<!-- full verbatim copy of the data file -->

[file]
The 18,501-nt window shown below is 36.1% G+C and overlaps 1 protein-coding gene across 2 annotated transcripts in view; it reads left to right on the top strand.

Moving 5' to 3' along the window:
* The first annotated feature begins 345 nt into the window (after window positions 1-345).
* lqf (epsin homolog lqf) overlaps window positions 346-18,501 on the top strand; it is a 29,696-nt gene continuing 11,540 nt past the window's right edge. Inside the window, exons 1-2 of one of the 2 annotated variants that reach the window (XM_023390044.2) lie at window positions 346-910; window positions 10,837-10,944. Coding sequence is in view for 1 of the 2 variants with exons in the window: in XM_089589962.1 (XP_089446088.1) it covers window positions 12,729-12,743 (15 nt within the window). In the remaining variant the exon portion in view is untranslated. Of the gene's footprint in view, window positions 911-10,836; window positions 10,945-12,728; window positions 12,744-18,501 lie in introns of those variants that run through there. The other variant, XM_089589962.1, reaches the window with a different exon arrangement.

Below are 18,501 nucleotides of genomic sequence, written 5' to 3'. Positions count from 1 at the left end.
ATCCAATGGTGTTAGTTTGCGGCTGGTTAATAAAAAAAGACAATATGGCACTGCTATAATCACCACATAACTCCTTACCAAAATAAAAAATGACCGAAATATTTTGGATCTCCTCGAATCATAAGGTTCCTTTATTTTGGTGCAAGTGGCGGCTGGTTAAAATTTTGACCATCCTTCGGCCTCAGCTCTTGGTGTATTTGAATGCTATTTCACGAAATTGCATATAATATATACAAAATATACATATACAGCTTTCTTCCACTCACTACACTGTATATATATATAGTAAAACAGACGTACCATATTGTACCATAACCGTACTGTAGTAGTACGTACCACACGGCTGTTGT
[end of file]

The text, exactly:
The 18,501-nt window shown below is 36.1% G+C and overlaps 1 protein-coding gene across 2 annotated transcripts in view; it reads left to right on the top strand.

Moving 5' to 3' along the window:
* The first annotated feature begins 345 nt into the window (after window positions 1-345).
* lqf (epsin homolog lqf) overlaps window positions 346-18,501 on the top strand; it is a 29,696-nt gene continuing 11,540 nt past the window's right edge. Inside the window, exons 1-2 of one of the 2 annotated variants that reach the window (XM_023390044.2) lie at window positions 346-910; window positions 10,837-10,944. Coding sequence is in view for 1 of the 2 variants with exons in the window: in XM_089589962.1 (XP_089446088.1) it covers window positions 12,729-12,743 (15 nt within the window). In the remaining variant the exon portion in view is untranslated. Of the gene's footprint in view, window positions 911-10,836; window positions 10,945-12,728; window positions 12,744-18,501 lie in introns of those variants that run through there. The other variant, XM_089589962.1, reaches the window with a different exon arrangement.

Below are 18,501 nucleotides of genomic sequence, written 5' to 3'. Positions count from 1 at the left end.
ATCCAATGGTGTTAGTTTGCGGCTGGTTAATAAAAAAAGACAATATGGCACTGCTATAATCACCACATAACTCCTTACCAAAATAAAAAATGACCGAAATATTTTGGATCTCCTCGAATCATAAGGTTCCTTTATTTTGGTGCAAGTGGCGGCTGGTTAAAATTTTGACCATCCTTCGGCCTCAGCTCTTGGTGTATTTGAATGCTATTTCACGAAATTGCATATAATATATACAAAATATACATATACAGCTTTCTTCCACTCACTACACTGTATATATATATAGTAAAACAGACGTACCATATTGTACCATAACCGTACTGTAGTAGTACGTACCACACGGCTGTTGT